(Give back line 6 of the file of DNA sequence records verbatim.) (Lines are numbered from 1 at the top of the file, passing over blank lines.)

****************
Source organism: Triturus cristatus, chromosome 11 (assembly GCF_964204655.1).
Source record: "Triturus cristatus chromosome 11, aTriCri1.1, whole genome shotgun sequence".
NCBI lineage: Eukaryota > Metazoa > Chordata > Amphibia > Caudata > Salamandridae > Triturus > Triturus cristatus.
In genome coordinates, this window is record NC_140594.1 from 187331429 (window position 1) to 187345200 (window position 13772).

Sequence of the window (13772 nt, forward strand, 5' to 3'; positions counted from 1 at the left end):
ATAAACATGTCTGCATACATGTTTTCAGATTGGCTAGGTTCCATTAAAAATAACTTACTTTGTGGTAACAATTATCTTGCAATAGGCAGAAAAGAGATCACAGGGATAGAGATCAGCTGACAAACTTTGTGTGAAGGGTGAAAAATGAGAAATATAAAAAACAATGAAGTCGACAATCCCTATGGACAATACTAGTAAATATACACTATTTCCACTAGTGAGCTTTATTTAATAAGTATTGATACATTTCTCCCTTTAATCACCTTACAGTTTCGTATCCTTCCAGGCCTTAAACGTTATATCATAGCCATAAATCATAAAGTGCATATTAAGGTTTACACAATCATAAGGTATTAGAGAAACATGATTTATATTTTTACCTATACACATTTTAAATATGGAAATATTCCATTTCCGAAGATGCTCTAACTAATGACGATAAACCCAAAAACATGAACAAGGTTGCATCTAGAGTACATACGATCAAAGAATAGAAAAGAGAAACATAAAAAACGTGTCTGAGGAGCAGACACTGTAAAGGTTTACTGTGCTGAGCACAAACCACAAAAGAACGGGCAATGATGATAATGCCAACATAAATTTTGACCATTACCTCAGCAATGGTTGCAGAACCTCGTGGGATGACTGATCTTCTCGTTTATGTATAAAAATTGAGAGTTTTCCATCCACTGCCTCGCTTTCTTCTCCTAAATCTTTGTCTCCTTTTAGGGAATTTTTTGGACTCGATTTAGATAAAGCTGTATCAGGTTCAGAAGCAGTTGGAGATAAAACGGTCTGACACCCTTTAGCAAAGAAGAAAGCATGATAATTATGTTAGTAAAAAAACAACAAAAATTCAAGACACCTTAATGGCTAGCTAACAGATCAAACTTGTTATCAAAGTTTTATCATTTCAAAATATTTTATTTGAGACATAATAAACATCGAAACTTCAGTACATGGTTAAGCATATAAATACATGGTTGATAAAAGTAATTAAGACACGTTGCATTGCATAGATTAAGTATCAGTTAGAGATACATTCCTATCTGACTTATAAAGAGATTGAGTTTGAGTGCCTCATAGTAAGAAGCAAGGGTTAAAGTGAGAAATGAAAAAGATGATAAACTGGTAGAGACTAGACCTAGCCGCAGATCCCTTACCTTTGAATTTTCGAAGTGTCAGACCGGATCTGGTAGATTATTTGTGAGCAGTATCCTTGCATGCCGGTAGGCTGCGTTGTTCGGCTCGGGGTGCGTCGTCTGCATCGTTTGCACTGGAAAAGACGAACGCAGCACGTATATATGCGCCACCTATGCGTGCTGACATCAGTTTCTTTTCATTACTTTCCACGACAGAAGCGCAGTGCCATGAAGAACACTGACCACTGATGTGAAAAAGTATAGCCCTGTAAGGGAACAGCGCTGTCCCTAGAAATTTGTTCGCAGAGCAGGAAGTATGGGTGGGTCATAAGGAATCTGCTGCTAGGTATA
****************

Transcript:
ATAAACATGTCTGCATACATGTTTTCAGATTGGCTAGGTTCCATTAAAAATAACTTACTTTGTGGTAACAATTATCTTGCAATAGGCAGAAAAGAGATCACAGGGATAGAGATCAGCTGACAAACTTTGTGTGAAGGGTGAAAAATGAGAAATATAAAAAACAATGAAGTCGACAATCCCTATGGACAATACTAGTAAATATACACTATTTCCACTAGTGAGCTTTATTTAATAAGTATTGATACATTTCTCCCTTTAATCACCTTACAGTTTCGTATCCTTCCAGGCCTTAAACGTTATATCATAGCCATAAATCATAAAGTGCATATTAAGGTTTACACAATCATAAGGTATTAGAGAAACATGATTTATATTTTTACCTATACACATTTTAAATATGGAAATATTCCATTTCCGAAGATGCTCTAACTAATGACGATAAACCCAAAAACATGAACAAGGTTGCATCTAGAGTACATACGATCAAAGAATAGAAAAGAGAAACATAAAAAACGTGTCTGAGGAGCAGACACTGTAAAGGTTTACTGTGCTGAGCACAAACCACAAAAGAACGGGCAATGATGATAATGCCAACATAAATTTTGACCATTACCTCAGCAATGGTTGCAGAACCTCGTGGGATGACTGATCTTCTCGTTTATGTATAAAAATTGAGAGTTTTCCATCCACTGCCTCGCTTTCTTCTCCTAAATCTTTGTCTCCTTTTAGGGAATTTTTTGGACTCGATTTAGATAAAGCTGTATCAGGTTCAGAAGCAGTTGGAGATAAAACGGTCTGACACCCTTTAGCAAAGAAGAAAGCATGATAATTATGTTAGTAAAAAAACAACAAAAATTCAAGACACCTTAATGGCTAGCTAACAGATCAAACTTGTTATCAAAGTTTTATCATTTCAAAATATTTTATTTGAGACATAATAAACATCGAAACTTCAGTACATGGTTAAGCATATAAATACATGGTTGATAAAAGTAATTAAGACACGTTGCATTGCATAGATTAAGTATCAGTTAGAGATACATTCCTATCTGACTTATAAAGAGATTGAGTTTGAGTGCCTCATAGTAAGAAGCAAGGGTTAAAGTGAGAAATGAAAAAGATGATAAACTGGTAGAGACTAGACCTAGCCGCAGATCCCTTACCTTTGAATTTTCGAAGTGTCAGACCGGATCTGGTAGATTATTTGTGAGCAGTATCCTTGCATGCCGGTAGGCTGCGTTGTTCGGCTCGGGGTGCGTCGTCTGCATCGTTTGCACTGGAAAAGACGAACGCAGCACGTATATATGCGCCACCTATGCGTGCTGACATCAGTTTCTTTTCATTACTTTCCACGACAGAAGCGCAGTGCCATGAAGAACACTGACCACTGATGTGAAAAAGTATAGCCCTGTAAGGGAACAGCGCTGTCCCTAGAAATTTGTTCGCAGAGCAGGAAGTATGGGTGGGTCATAAGGAATCTGCTGCTAGGTATA